Lincoln’s inaugural address was 3,625 words (most of them conciliatory).  But of those only a dozen or so of those mattered to those watching and listening in Fredericksburg.  Lincoln declared his intent to “hold, occupy, and possess the property and places belonging to the government”

Coercion, a threat of force—there it was. The very thing that Fredericksburgers had signaled as the great contingency.  His inaugural address fired the minds of secessionists anew, and even altered the thinking of more moderate men, like Marye:  “I felt that the elements upon which my hope of an adjustment had reposed, were in great degree diminished.” Lincoln’s inaugural turned out to be a decisive event in Fredericksburg’s spiral toward support of disunion.

 

Spotsylvania Courthouse, site of the March 5, 1861 meeting that helped tip the county in favor of secession.

Voices for secession struck quickly.  Just a day after the inauguration, firebrands William S. Barton, J. Horace Lacy, and Elliott Muse Braxton (later a congressman) organized a meeting of 180 in Spotsylvania.  They passed resolutions that called for immediate secession.   “..The union of the South is the safety of the South—that the interest, honor, and sympathies of Virginia demand that she should unite with the Southern states.  No adjustment  which would not be satisfactory to the states which have withdrawn should be satisfactory to Virginia.”

 

The curcuit courthouse in Fredericksburg, scene of the raucuous March 8, 1861, secessionist meeting.

Exactly 150 years ago tonight, on March 8, Barton, Lacy, and Braxton bought their secession bandwagon to Fredericksburg.  More than 350 people crammed into the courthouse—including former Unionists like John L. Marye Jr. and George Henry Clay Rowe, and the gathering quickly turned raucous.  “The American flag was hissed and thrust out the door,” reported a local newspaper.  “One man who proposed three cheers for the Union was threatened with expulsion.”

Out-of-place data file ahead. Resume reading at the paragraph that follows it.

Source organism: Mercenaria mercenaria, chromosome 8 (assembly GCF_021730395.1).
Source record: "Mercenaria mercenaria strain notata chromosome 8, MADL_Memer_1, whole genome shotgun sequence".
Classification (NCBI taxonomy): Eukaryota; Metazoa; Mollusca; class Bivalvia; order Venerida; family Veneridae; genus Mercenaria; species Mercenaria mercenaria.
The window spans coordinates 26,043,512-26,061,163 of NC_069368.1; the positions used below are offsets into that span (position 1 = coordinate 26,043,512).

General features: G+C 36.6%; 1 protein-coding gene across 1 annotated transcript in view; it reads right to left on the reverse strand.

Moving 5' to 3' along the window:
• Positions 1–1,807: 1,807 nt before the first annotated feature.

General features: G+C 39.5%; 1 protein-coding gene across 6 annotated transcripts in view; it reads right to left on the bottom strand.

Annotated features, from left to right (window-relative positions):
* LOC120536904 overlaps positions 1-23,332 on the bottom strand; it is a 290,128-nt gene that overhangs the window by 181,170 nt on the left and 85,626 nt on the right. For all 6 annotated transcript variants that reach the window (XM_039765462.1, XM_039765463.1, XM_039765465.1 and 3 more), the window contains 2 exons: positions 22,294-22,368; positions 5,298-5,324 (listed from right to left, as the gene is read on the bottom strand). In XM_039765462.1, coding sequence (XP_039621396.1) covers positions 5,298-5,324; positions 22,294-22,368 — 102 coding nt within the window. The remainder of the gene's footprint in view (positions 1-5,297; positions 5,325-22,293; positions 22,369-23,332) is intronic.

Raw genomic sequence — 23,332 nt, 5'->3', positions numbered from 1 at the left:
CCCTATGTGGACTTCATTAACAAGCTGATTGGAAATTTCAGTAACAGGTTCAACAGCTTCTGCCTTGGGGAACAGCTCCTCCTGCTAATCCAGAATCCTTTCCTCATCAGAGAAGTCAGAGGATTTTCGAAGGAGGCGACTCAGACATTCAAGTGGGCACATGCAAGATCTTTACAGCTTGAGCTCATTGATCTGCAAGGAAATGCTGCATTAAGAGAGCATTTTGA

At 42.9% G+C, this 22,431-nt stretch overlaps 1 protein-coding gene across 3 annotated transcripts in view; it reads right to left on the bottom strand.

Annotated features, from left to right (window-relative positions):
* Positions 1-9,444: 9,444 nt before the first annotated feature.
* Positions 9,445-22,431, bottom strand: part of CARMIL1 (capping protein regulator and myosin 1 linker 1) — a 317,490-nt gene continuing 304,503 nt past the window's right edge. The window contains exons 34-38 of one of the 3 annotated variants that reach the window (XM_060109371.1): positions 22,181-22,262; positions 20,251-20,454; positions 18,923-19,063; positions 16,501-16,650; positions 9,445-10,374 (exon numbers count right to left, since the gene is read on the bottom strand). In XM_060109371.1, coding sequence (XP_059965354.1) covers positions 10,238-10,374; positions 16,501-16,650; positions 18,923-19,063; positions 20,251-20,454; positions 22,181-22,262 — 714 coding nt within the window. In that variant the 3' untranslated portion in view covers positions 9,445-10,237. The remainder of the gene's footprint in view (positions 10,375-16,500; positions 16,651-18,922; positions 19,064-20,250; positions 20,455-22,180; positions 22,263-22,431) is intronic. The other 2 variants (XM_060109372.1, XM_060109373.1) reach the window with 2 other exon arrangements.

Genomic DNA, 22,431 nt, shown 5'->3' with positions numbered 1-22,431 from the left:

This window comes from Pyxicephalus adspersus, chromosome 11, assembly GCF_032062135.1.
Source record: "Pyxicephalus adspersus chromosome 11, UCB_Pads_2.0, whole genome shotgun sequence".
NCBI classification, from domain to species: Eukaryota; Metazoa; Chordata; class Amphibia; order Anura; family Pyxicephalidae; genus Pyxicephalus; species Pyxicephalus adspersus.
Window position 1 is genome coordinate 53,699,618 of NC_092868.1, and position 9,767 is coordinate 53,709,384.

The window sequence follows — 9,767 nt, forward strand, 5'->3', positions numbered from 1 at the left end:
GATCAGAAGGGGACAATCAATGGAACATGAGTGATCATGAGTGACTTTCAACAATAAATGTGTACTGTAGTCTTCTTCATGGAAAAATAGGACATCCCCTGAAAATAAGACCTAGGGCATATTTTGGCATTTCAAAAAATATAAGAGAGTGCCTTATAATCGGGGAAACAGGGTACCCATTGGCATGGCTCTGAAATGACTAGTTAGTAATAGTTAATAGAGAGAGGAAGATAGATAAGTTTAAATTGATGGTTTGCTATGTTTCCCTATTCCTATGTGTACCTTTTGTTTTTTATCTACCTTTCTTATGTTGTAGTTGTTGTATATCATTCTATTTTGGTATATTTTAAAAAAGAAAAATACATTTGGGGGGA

John L. Marye, Jr., son of the Spotsylvania's delegate to the secession convention. Once a moderate, he turned to secession in March 1861.

Eight lawyers (one paper was careful to note their occupation) made speeches for disunion.  The meeting went on to adopt resolutions calling for Virginia to go with the Deep South—that if the Convention in Richmond “advises an immediate withdrawal of Virginia from the Federal Union…this community will cordially approve and sustain such action.”

The vote was 349-1. An observer wrote that “one poor, thoughtless fellow in the vast assembly said no to the resolutions,—when a simultaneous shout like deafening thunder arose, ‘Put him out! put him out! put him out!’ whereupon one of the tender-hearted lawyers said, ‘No, no, no: don’t put him out; he is evidently intoxicated.'”

These, the NEW Fredericksburg Resolutions, were sent to Marye in Richmond and read by him on the floor of the convention.

But Union sentiment was not dead yet. Local Unionists, led by newspaper editor James W. Hunnicutt (one of the most colorful characters in Fredericksburg’s history), scheduled a meeting for the courthouse on Monday, March 11, 1861. As the day approached, Fredericksburg mobilized for what was likely the most tumultuous public meeting in the town’s history.  We’ll cover that in our next post, on the anniversary of the event.

Advertisements